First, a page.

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Sweden – myths versus reality: what surprised me and how was it related to the ideas that I had created in my head basing on information read on the Internet and previously heard from friends

14/04/2021 6:54 PM

Today I am going to share with you my first impressions from Sweden, which really surprised me positively! It seemed to me that I was going to a very distant, cool (not only because of the weather) and expensive place. It turned out that Sweden is an individualistic country, extremely exotic when it comes to mentality, safe, after all not so expensive and, above all, completely ignoring COVID. If you want to know what exactly surprised me – continue reading!


First of all, the prices surprised me. I heard earlier that Scandinavia is very expensive and when I arrived, it turned out that all the fear that was building up in me before my arrival was completely unnecessary. Sweden is maybe 20-30% more expensive in some aspects than Spain, where I live every day, but on the other hand it does not differ much from France, where I spent the last month. Well, even some things are cheaper here, and yet the Swedes earn a lot, as far as I know, really a lot - so it's not surprising that we see so many smiling people on the streets who simply do not have to worry whether they will have enough money to survive until the end of the month. Somthing that in Poland, until not so long ago, was something quite common and in Spain it happens more and more often. The pictures below show examples of prices - to convert to EURO, we divide the price in SEK by 10.


The only thing that seems significantly more expensive, at least until now, is alcohol. First of all, it’s available in every shop. In the supermarket we can only find beer and other drinks, the strength of which does not exceed 3.5%. Apparently, there are special stores where we can get stronger alcohol, but I have seen only one until now, in the shopping center. I do not know if they are well camouflaged, I know that they are not noticeable in any way and you probably have to struggle to get to one of those a liquor stores. However, they do have a huge selection of non-alcoholic beers - in no other country have I seen so many brands of non-alcoholic beers (and wines!). When it comes to prices, a 0.33l bottle of Heineken, Carlsberg or Staropramen in a supermarket costs about EUR 1.3. The cheapest beer I found was 6 cans of 0.5 l, 2.8% for 2 EUR – that means we would pay a little over 0.70 EUR for 1 liter. In Spain, we can buy good beer for 1EUR / 1L but price that low is even there quite rare and uncommon. On the other hand, I do not think that the Swedish beer price is very high - it was very similiar in Corsica. The real surprise, however, is the price of beer in bars and restaurants. During my first day in Sweden I ate a pizza for EUR 9 and washed it down with a half-liter mug of my beloved Czech Staropramen for ... EUR 7! Besides, I can finally buy a half-liter beer which in Spain, France or Portugal is totally uncommon.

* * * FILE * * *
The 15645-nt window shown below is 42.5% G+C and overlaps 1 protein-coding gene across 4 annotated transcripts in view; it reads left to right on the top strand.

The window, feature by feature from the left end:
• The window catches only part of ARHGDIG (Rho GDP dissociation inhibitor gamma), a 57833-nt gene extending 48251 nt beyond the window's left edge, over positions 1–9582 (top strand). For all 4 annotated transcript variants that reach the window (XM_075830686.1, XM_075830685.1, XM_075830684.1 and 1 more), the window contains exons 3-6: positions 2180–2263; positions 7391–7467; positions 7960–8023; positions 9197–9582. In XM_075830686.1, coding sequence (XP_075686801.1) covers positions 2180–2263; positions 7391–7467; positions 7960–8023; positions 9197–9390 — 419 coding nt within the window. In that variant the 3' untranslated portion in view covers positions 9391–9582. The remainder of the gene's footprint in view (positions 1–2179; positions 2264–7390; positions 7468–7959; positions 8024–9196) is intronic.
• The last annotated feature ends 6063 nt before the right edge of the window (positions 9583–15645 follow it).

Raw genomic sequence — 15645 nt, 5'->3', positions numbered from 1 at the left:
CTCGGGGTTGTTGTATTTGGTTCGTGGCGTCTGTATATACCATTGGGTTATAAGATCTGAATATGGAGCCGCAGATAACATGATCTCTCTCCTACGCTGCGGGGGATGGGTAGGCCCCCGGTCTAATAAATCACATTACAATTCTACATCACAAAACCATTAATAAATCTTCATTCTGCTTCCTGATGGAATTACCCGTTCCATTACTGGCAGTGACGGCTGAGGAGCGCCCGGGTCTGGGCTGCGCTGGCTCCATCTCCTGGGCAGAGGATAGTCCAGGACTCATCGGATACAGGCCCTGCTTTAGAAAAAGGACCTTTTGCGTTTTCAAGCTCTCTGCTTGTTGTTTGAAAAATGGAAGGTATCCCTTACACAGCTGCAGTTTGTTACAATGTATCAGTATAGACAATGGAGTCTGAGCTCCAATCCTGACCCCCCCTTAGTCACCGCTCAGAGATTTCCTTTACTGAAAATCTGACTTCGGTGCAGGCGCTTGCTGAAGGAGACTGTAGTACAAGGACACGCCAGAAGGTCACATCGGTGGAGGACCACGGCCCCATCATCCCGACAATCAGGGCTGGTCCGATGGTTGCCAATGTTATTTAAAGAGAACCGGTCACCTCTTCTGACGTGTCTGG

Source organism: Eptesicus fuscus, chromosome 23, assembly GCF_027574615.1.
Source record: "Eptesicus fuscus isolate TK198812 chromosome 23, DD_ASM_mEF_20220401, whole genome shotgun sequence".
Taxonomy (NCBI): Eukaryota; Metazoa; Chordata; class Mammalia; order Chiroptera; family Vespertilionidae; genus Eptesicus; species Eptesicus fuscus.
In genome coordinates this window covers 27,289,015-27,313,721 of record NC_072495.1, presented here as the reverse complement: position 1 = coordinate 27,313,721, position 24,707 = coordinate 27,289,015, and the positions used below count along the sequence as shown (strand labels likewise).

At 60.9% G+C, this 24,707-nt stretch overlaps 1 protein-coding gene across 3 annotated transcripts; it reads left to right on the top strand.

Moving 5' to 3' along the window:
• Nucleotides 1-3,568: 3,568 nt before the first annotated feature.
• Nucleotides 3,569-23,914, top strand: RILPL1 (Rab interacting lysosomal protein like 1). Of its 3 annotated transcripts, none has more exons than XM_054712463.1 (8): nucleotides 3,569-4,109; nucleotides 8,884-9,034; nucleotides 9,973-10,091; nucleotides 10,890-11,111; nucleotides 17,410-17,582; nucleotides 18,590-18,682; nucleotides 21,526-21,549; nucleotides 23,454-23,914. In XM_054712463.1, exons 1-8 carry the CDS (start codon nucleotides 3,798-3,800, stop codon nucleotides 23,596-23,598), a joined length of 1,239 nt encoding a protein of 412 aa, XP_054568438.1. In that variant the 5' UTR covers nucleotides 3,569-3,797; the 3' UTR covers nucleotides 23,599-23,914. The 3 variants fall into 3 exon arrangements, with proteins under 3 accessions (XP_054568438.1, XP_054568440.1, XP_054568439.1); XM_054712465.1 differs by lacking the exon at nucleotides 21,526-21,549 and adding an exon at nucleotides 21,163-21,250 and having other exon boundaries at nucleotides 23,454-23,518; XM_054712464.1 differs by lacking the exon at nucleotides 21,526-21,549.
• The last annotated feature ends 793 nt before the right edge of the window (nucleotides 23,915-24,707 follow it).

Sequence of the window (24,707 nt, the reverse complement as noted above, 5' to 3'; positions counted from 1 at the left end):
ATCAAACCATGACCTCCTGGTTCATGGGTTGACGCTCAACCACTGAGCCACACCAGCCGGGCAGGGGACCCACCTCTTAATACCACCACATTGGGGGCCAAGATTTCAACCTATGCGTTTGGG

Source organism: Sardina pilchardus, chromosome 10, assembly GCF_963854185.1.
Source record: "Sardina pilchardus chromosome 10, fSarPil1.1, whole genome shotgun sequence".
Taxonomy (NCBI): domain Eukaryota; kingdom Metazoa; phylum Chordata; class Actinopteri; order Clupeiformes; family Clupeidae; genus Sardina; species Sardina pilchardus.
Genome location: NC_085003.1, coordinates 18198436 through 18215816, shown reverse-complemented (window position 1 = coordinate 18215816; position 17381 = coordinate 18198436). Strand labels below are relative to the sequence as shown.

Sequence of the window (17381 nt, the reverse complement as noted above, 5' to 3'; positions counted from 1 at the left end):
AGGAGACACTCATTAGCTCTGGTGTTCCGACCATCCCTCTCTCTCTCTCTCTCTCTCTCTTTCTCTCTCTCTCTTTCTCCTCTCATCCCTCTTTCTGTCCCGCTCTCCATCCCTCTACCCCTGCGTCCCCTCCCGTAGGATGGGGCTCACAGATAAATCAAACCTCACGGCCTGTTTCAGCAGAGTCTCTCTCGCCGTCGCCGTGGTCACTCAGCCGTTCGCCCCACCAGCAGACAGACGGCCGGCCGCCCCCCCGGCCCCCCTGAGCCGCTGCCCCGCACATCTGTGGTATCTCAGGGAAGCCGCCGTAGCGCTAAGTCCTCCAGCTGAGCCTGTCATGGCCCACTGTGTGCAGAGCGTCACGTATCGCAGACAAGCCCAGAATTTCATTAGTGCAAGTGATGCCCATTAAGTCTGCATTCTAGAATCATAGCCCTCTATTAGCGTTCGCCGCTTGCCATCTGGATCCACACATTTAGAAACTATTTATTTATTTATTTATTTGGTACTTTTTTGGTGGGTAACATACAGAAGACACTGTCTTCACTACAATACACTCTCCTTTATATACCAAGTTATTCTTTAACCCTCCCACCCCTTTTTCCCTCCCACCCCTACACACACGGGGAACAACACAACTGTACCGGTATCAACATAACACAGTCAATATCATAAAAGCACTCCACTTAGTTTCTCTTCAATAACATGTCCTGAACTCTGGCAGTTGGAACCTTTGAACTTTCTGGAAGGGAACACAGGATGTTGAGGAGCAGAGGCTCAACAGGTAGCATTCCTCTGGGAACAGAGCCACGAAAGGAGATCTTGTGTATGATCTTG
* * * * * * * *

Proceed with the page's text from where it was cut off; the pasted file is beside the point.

As you all know, there have been hardly any steps taken against COVID in Sweden. After well over a year of a pandemic, quarantine, curfew, it is an amazing feeling to be able to walk everywhere without face masks, eat dinner with friends in an open restaurant, without worrying about returning home early. Here everything is… normal and I think that's what I like the most and that’s what surprised me the most. You’ve been with us for a while now and you know that we have lived in our van for years and you can guess that what we value the most in the world is freedom. The pandemic took a bit away from us, because although we live outside the system, we unfortunately have to be in contact with it and somehow all the restrictions affected us. The thing is, here in Sweden there aro no restrictions at all and you can breathe again! I have already spoken to many Swedes and foreigners living in Sweden permanently who told me that here the government, instead of introducing bans or restrictions, recommended certain behaviors - distance, masks in shops and crowded places, not going out and Swedes just followed those recommendations. Here, there is no need to introduce prohibitions, orders or terror – it’s just enough if you ask nicely.